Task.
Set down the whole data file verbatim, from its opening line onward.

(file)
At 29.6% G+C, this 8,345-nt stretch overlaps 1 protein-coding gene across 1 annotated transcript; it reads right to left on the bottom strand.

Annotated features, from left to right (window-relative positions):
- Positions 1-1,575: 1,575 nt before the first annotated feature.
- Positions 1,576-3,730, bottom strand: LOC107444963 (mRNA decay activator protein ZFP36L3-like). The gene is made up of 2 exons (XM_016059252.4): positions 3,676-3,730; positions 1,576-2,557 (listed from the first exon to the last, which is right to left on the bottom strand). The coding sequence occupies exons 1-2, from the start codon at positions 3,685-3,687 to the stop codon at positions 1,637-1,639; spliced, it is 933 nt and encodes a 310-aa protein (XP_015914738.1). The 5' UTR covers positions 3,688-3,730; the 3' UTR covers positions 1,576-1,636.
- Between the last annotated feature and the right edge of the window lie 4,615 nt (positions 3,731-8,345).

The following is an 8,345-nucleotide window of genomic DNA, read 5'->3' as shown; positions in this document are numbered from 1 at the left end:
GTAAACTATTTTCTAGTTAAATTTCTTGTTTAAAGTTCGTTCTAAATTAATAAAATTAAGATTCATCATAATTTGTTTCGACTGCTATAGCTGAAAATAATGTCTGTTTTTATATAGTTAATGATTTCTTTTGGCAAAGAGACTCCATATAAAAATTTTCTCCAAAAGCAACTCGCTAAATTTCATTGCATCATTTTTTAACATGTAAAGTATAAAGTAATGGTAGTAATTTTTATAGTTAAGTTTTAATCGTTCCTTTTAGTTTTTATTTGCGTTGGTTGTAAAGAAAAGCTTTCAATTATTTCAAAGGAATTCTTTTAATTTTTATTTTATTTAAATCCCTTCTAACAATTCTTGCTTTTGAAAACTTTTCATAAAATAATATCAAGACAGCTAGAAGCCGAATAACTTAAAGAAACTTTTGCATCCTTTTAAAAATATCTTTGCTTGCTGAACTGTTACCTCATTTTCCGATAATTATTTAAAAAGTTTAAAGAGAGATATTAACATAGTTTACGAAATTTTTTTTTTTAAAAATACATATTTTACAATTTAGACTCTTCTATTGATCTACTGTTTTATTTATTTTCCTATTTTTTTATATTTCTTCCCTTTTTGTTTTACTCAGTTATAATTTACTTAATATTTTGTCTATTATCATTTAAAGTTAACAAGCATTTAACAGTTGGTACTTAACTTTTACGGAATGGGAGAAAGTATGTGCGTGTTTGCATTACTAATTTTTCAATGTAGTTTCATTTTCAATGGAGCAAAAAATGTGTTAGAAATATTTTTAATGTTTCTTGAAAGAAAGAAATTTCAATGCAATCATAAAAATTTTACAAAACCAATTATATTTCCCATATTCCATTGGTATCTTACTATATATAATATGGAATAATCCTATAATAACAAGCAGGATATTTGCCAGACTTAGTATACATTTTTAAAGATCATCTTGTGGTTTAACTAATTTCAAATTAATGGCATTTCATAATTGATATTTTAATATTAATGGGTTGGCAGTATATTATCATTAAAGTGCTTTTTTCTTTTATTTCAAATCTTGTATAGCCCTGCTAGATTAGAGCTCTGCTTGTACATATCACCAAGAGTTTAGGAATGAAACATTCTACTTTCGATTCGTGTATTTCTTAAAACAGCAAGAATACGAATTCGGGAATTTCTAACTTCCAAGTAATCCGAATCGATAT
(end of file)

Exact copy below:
At 29.6% G+C, this 8,345-nt stretch overlaps 1 protein-coding gene across 1 annotated transcript; it reads right to left on the bottom strand.

Annotated features, from left to right (window-relative positions):
- Positions 1-1,575: 1,575 nt before the first annotated feature.
- Positions 1,576-3,730, bottom strand: LOC107444963 (mRNA decay activator protein ZFP36L3-like). The gene is made up of 2 exons (XM_016059252.4): positions 3,676-3,730; positions 1,576-2,557 (listed from the first exon to the last, which is right to left on the bottom strand). The coding sequence occupies exons 1-2, from the start codon at positions 3,685-3,687 to the stop codon at positions 1,637-1,639; spliced, it is 933 nt and encodes a 310-aa protein (XP_015914738.1). The 5' UTR covers positions 3,688-3,730; the 3' UTR covers positions 1,576-1,636.
- Between the last annotated feature and the right edge of the window lie 4,615 nt (positions 3,731-8,345).

The following is an 8,345-nucleotide window of genomic DNA, read 5'->3' as shown; positions in this document are numbered from 1 at the left end:
GTAAACTATTTTCTAGTTAAATTTCTTGTTTAAAGTTCGTTCTAAATTAATAAAATTAAGATTCATCATAATTTGTTTCGACTGCTATAGCTGAAAATAATGTCTGTTTTTATATAGTTAATGATTTCTTTTGGCAAAGAGACTCCATATAAAAATTTTCTCCAAAAGCAACTCGCTAAATTTCATTGCATCATTTTTTAACATGTAAAGTATAAAGTAATGGTAGTAATTTTTATAGTTAAGTTTTAATCGTTCCTTTTAGTTTTTATTTGCGTTGGTTGTAAAGAAAAGCTTTCAATTATTTCAAAGGAATTCTTTTAATTTTTATTTTATTTAAATCCCTTCTAACAATTCTTGCTTTTGAAAACTTTTCATAAAATAATATCAAGACAGCTAGAAGCCGAATAACTTAAAGAAACTTTTGCATCCTTTTAAAAATATCTTTGCTTGCTGAACTGTTACCTCATTTTCCGATAATTATTTAAAAAGTTTAAAGAGAGATATTAACATAGTTTACGAAATTTTTTTTTTTAAAAATACATATTTTACAATTTAGACTCTTCTATTGATCTACTGTTTTATTTATTTTCCTATTTTTTTATATTTCTTCCCTTTTTGTTTTACTCAGTTATAATTTACTTAATATTTTGTCTATTATCATTTAAAGTTAACAAGCATTTAACAGTTGGTACTTAACTTTTACGGAATGGGAGAAAGTATGTGCGTGTTTGCATTACTAATTTTTCAATGTAGTTTCATTTTCAATGGAGCAAAAAATGTGTTAGAAATATTTTTAATGTTTCTTGAAAGAAAGAAATTTCAATGCAATCATAAAAATTTTACAAAACCAATTATATTTCCCATATTCCATTGGTATCTTACTATATATAATATGGAATAATCCTATAATAACAAGCAGGATATTTGCCAGACTTAGTATACATTTTTAAAGATCATCTTGTGGTTTAACTAATTTCAAATTAATGGCATTTCATAATTGATATTTTAATATTAATGGGTTGGCAGTATATTATCATTAAAGTGCTTTTTTCTTTTATTTCAAATCTTGTATAGCCCTGCTAGATTAGAGCTCTGCTTGTACATATCACCAAGAGTTTAGGAATGAAACATTCTACTTTCGATTCGTGTATTTCTTAAAACAGCAAGAATACGAATTCGGGAATTTCTAACTTCCAAGTAATCCGAATCGATAT